How I'm Living Now: Glenn Close

Glenn Close - Publicity - H 2020
Brigitte Lacombe

From her home in Montana, the star of the stage and screen opens up about her literary diet, the miniseries she has planned and why a recent birthday was among her best yet.

With production grinding to a halt in the face of the novel coronavirus, the entertainment industry has found itself navigating uncharted territory. To offer a better sense for how, The Hollywood Reporter is running a regular series that focuses on how Hollywood's writers, actors, directors, executives and others are living and working in these challenging times.

Glenn Close is currently ensconced in her brick Montana home built in 1892 — "It's little and I love it" — which sits next door to the home of her younger sister, Jessie. But when it became clear Jessie may have been exposed to the coronavirus, the two had to self-isolate from one another, forcing Close to mostly fly solo while devouring books and baking banana bread. She talks to The Hollywood Reporter about her new normal, the first thing on her post-pandemic to-do list (hint: it's a new TV project!) and the only company she keeps these days, her beloved Havanese, Pip.

Let’s start easy: how are you?

You know, I've never minded being alone. I have Pip, my little dog who makes me laugh and is such a wonderful company. I'm the only one who talks though.

What is your day like now?

I binged Ozark until 3:30 in the morning — I couldn't stop myself because I loved it — but normally I’m up earlier. In my bedroom, I have these blackout curtains that I can open on top to see the weather when I wake up. Then, I always make my bed because it makes me feel good to start off the day like that. I get dressed, though for a while there I was lounging around in my pajamas all day until I thought, "Hmm, I don’t know about this." Now, I get dressed, come down, let Pip out and give him his breakfast and make some for myself.

The thing I haven't gotten a handle on yet is exercise. I keep thinking, "Oh, tomorrow." It’s never been easy for me to stay on a strict schedule when I'm not working. I could easily sit and read all day long and be totally happy but I feel guilty doing that. But I'm very lucky in that I have some land outside of town, so I can go on long hikes. It's a blessing to have that.

Aside from Ozark, what kind of content have you been consuming as a reprieve?

I finished A Very Stable Genius: Donald J. Trump’s Testing of America. First of all, it’s very, very well written, and what it did for me is remind me of what a shit storm we've been in for the last three years and why we are so beaten up and anxious. In a way, it made me feel stronger to go through that recent history because it gives you a different perspective. I have really gotten wonderful comfort and information from The Daily podcast from The New York Times and Michael Barbaro. I just think they're brilliant. It's mind-boggling that they put that out every day.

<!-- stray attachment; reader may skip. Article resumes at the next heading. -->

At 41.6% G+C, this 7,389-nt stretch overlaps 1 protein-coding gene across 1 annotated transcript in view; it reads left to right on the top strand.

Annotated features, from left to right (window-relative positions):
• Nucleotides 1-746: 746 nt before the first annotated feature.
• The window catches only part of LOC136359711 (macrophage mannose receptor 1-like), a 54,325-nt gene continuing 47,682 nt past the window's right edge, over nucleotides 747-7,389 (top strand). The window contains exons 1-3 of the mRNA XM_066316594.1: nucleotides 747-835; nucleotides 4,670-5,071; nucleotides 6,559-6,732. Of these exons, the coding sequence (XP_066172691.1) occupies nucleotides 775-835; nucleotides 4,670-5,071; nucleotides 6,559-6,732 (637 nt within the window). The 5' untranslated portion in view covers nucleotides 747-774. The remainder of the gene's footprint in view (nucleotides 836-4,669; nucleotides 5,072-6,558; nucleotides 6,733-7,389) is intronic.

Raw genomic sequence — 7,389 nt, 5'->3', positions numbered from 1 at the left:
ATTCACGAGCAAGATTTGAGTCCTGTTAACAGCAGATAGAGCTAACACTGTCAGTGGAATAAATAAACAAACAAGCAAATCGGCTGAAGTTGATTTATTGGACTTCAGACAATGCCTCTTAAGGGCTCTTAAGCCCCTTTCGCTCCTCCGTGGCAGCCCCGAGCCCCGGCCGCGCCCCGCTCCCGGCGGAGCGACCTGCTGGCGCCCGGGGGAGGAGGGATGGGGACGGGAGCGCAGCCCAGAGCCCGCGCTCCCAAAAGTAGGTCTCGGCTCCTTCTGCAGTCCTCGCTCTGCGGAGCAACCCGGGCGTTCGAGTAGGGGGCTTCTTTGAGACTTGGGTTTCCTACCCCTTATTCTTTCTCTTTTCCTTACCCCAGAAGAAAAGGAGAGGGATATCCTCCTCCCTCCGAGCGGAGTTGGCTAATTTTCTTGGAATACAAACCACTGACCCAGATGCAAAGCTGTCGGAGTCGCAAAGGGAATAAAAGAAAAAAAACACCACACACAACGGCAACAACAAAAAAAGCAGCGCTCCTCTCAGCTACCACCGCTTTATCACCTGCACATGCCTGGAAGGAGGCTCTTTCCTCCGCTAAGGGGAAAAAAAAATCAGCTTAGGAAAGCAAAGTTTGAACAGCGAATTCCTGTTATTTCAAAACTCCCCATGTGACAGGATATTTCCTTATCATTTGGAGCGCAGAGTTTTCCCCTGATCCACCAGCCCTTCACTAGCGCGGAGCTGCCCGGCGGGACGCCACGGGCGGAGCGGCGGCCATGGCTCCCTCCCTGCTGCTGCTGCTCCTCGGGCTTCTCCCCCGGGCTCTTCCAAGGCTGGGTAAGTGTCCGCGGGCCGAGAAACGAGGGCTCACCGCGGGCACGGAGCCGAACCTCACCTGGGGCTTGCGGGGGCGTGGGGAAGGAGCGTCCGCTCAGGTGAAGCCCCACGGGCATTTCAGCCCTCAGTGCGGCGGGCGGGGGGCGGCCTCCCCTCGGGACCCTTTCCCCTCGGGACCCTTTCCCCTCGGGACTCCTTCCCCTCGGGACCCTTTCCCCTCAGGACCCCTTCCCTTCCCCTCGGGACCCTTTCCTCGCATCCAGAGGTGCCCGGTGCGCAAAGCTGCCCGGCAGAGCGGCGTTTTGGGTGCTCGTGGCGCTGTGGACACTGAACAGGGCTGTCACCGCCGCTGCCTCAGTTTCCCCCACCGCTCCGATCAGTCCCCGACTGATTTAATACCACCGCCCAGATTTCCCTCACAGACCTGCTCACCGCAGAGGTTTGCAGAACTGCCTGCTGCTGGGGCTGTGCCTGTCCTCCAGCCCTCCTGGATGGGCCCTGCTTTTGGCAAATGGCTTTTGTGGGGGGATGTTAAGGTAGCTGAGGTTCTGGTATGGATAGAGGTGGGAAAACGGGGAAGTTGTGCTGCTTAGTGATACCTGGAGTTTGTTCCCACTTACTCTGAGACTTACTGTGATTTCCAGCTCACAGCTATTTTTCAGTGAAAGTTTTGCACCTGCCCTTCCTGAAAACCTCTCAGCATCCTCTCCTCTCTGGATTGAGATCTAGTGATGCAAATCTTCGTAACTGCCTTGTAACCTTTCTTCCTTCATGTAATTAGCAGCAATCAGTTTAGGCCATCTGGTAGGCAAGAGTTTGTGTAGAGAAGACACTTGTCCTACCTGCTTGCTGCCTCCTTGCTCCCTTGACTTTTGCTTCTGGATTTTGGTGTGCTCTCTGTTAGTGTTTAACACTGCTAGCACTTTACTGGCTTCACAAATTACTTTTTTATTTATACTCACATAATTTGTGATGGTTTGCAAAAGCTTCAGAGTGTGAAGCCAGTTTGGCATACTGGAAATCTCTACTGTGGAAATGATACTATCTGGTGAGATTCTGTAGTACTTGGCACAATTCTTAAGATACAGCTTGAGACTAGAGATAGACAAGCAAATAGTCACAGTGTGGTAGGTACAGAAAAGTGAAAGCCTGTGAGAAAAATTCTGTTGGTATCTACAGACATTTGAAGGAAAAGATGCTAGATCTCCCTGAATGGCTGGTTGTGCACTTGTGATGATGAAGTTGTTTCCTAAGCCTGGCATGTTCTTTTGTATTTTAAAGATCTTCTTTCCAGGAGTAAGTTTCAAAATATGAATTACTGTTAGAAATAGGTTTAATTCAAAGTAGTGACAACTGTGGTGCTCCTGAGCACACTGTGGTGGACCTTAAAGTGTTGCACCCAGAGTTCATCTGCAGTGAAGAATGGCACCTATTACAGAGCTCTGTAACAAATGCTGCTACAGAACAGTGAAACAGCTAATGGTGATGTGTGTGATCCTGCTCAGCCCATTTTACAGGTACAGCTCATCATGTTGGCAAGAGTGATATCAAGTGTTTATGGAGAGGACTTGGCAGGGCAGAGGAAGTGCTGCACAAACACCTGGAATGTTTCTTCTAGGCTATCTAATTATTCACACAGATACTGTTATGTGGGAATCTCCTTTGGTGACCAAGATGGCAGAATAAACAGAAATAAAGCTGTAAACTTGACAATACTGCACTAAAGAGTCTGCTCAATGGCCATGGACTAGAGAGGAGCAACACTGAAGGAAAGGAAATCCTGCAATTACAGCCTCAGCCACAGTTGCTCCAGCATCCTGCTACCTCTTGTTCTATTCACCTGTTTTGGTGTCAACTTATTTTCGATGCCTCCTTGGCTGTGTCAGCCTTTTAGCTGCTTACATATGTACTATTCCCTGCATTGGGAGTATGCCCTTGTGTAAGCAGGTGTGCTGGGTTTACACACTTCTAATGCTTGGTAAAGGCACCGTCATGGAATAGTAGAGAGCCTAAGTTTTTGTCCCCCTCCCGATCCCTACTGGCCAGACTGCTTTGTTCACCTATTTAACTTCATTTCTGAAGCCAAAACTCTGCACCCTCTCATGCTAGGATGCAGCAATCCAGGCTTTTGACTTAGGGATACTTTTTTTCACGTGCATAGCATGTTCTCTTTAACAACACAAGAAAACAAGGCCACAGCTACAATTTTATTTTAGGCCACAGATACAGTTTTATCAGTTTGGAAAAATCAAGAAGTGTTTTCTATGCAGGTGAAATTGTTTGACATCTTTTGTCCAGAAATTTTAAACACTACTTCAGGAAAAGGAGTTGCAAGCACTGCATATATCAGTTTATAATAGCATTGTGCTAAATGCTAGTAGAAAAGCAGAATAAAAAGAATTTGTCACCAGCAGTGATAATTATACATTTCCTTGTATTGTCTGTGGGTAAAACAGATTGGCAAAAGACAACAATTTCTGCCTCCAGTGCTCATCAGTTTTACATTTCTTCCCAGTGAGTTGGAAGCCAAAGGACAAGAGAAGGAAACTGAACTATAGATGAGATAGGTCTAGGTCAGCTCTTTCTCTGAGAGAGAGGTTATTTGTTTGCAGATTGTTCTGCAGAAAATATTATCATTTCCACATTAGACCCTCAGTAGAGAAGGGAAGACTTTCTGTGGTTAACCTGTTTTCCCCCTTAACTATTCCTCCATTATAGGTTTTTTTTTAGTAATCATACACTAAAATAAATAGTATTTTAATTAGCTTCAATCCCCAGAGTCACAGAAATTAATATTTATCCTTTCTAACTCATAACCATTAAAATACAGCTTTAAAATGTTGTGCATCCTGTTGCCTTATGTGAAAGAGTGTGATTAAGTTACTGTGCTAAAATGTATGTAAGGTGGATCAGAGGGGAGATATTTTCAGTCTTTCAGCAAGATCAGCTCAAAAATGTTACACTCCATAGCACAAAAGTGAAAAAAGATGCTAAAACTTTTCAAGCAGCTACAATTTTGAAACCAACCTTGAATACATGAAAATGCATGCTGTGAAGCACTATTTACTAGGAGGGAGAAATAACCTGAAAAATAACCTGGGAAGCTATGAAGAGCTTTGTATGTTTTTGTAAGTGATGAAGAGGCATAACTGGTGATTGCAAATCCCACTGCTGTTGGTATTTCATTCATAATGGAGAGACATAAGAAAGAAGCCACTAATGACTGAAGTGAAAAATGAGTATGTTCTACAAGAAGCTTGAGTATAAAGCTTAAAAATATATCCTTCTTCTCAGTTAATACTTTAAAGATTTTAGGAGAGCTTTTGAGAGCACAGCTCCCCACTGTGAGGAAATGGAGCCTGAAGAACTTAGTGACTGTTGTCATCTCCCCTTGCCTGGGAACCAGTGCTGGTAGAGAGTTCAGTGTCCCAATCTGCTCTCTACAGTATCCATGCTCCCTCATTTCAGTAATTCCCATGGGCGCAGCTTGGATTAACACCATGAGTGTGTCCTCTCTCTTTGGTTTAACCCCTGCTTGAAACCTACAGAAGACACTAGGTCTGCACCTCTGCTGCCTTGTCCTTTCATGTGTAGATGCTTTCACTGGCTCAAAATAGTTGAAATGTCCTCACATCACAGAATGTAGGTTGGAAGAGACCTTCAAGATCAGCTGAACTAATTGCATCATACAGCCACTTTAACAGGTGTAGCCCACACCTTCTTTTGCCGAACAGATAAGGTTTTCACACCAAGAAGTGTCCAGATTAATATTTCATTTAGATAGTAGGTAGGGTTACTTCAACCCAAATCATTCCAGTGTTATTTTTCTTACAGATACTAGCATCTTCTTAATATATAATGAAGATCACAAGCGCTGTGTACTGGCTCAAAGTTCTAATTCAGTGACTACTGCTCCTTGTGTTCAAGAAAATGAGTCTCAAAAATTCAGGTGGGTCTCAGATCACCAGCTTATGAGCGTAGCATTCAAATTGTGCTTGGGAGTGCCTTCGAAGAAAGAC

I'm also reading several things including Erik Larson's The Splendid and the Vile about the Churchills. My mother had an incredible library in this little house. There's this wonderful book written in 1930 about a Marine named John W. Thomason stationed in China in the 1930s and these are short stories about real people. I just read one this morning about a Mongolian princess. There's another book by Captain “Bob” Bartlett called Sails Over Ice about his explorations. He went to Greenland in the 1920s, Alaska, Northeast Greenland, all over the place, but mostly the Arctic. My grandfather also went on Arctic explorations and he knew Captain Bob. 

Sounds like you can manage a couple of books at a time.

Yes, depends on my mood. My mom was the same way, she used to have a book on every chair in the house. Downstairs, I have Patti Smith’s book Year of the Monkey, which I’m slowly savoring. It’s the kind of book you can read in increments because it's kind of a meditation. You can get in and out — it's wonderful.

Anything else on TV?

I want to watch Unorthodox. I was just talking to my daughter, Annie, who recommended I’m Not Okay With This, so I’ll check that out. Before we decided to keep physically apart, my sister and I watched Lawrence of Arabia together. Oh god, what a fantastic film! I always wished I could have been in a David Lean movie. There’s a scene where he gets sucked in by the sand but other than that, you don’t have these huge worlds created by CGI. The camera gets these extraordinary shots of the desert. It’s great — such a wonderful story. I went through a T.E Lawrence phase. One of the best biographies I've ever read, which you still can buy interestingly enough, is A Prince of Our Disorder: The Life of T.E. Lawrence. He’s such a fascinating character in history. I’m not a very well educated movie person, so I think now that I have the time, I will search out movies that I haven’t seen, maybe check out Martin Scorsese’s [list that he curated of essential movies.]

What's been the easiest adjustment for you and the hardest?

I'm an introvert by nature, so being alone has never been a challenge for me. I'm also lucky in a way to be alone. I’m thinking a lot about people who have young children or who live in apartments with little access to going outside. I’m also thinking of my hometown, New York, and how valiant everybody is there but also how hard it must be — and frightening.

You celebrated a birthday in isolation, on March 19. I saw on Instagram that you played backgammon and hit the snow with your snow shoes. Tell me what that was like.